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The Power of Nature: Ecotherapy and Awakening

Why is contact with nature so good for us?

In recent years, researchers have become aware of a powerful new kind of therapy, which is just as effective against depression as traditional psychotherapy or medication. And the amazing thing is that you don’t have to pay for this therapy. It’s free, and completely accessible to anyone at anytime. It’s not even a new therapy either – in fact, it’s even older than the human race.

This is ecotherapy – contact with nature. A few years ago researchers at the University of Essex in 2007 found that, of a group of people suffering from depression, 90 percent felt a higher level of self-esteem after a walk through a country park, and almost three-quarters felt less depressed. Another survey by the same research team found that 94% of people with mental illnesses believed that contact with nature put them in a more positive mood. Since then, in the UK contact with nature has been increasingly used as a therapy by mental health professionals.

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But as well as helping us to heal our minds, contact with nature can transform us. For several years, I have done research into what I call ‘awakening experiences’ – moments when our vision of our surroundings becomes more intense (so that they become more beautiful and meaningful than normal), and we feel a sense of connectedness to them, and towards other people. The world may somehow seem harmonious and meaningful, as a strong feeling of well-being fills us. (These are similar to Abraham Maslow’s ‘peak experiences’ – see my book Waking From Sleep for a fuller discussion.) And my research consistently shows that contact with nature is one of the most frequent triggers of these experiences – in fact, around 20 percent of them.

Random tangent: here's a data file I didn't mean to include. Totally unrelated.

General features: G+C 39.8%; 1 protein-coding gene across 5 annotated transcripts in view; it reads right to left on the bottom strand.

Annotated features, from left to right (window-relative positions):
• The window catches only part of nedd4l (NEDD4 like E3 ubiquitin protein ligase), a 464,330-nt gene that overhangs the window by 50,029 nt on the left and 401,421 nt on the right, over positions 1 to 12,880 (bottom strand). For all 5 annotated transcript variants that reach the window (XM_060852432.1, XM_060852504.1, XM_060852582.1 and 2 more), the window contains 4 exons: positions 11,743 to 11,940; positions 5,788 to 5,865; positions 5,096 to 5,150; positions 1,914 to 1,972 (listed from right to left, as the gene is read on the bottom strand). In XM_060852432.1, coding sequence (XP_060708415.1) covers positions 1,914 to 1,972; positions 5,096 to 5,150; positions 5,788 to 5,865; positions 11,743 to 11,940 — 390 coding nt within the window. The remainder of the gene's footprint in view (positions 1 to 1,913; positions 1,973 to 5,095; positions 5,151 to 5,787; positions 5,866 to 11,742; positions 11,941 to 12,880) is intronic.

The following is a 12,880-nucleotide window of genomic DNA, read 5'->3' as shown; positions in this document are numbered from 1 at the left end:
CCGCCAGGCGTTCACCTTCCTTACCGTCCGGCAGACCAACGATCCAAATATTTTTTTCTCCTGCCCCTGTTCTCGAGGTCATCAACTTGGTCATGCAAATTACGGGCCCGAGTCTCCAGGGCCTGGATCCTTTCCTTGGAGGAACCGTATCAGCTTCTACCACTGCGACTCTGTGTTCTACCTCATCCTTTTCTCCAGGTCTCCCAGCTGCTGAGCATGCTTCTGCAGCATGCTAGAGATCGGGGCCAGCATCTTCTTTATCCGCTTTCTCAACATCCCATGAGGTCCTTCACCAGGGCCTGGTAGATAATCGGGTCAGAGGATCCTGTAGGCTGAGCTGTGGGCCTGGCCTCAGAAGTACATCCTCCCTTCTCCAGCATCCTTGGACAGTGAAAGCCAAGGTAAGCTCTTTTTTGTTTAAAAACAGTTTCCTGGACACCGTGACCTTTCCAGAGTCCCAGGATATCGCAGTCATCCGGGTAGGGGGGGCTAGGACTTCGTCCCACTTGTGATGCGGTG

This is certainly true for me. I have what you could call ‘low intensity awakening experiences’ very frequently when I’m amongst nature. If I go walking in the countryside on my own (it doesn’t happen so often with other people) there usually comes a point when a feeling of well-being begins to well up inside me, and when the trees and the fields and the sky around me seem to be more alive and beautiful, and to be shining with a new radiance. The clouds above me seem to be moving with a dramatic beauty, and I have a sense that ‘all is well.’

Of course, countless poets have written of the states of awe and ecstasy they've experienced whilst alone with nature too. This is what William Wordsworth's poetry is most famous for: his sense that nature is pervaded with what he called ‘a motion and a spirit which rolls through all thinking things, and all objects of thought.' Other poets like Walt Whitman, Emerson, William Blake and W.B. Yeats have also left us many descriptions of the sense of meaning and harmony and inner joy they experienced while contemplating natural scenes.

 

Why does nature have this effect on us?

It’s not surprising that nature has a therapeutic effect when you consider that the human race – and all our evolutionary forebears – have been closely bonded with it for all our existence. It’s only in recent times that many of us have been confined to man-made environments. For us, contact with green spaces is therefore like going back home, and fills us with the same sense of safety and belonging. We crave nature in the same way that a child needs a mother, and derive the same feeling of comfort from it. 

But the main reason why nature can heal and transform us, I believe, is because of its calming and mind-quietening effect. In nature, our minds process a lot less information than normal, and they don't wear themselves out by concentrating. And most importantly, the beauty and majesty of nature acts a little like a mantra in meditation, slowing down the normal ‘thought-chatter’ which runs chaotically through our minds. As a result, an inner stillness and energy fills us, generating a glow of being and intensifying our perceptions. (Again, see Waking From Sleep for a fuller discussion of this.)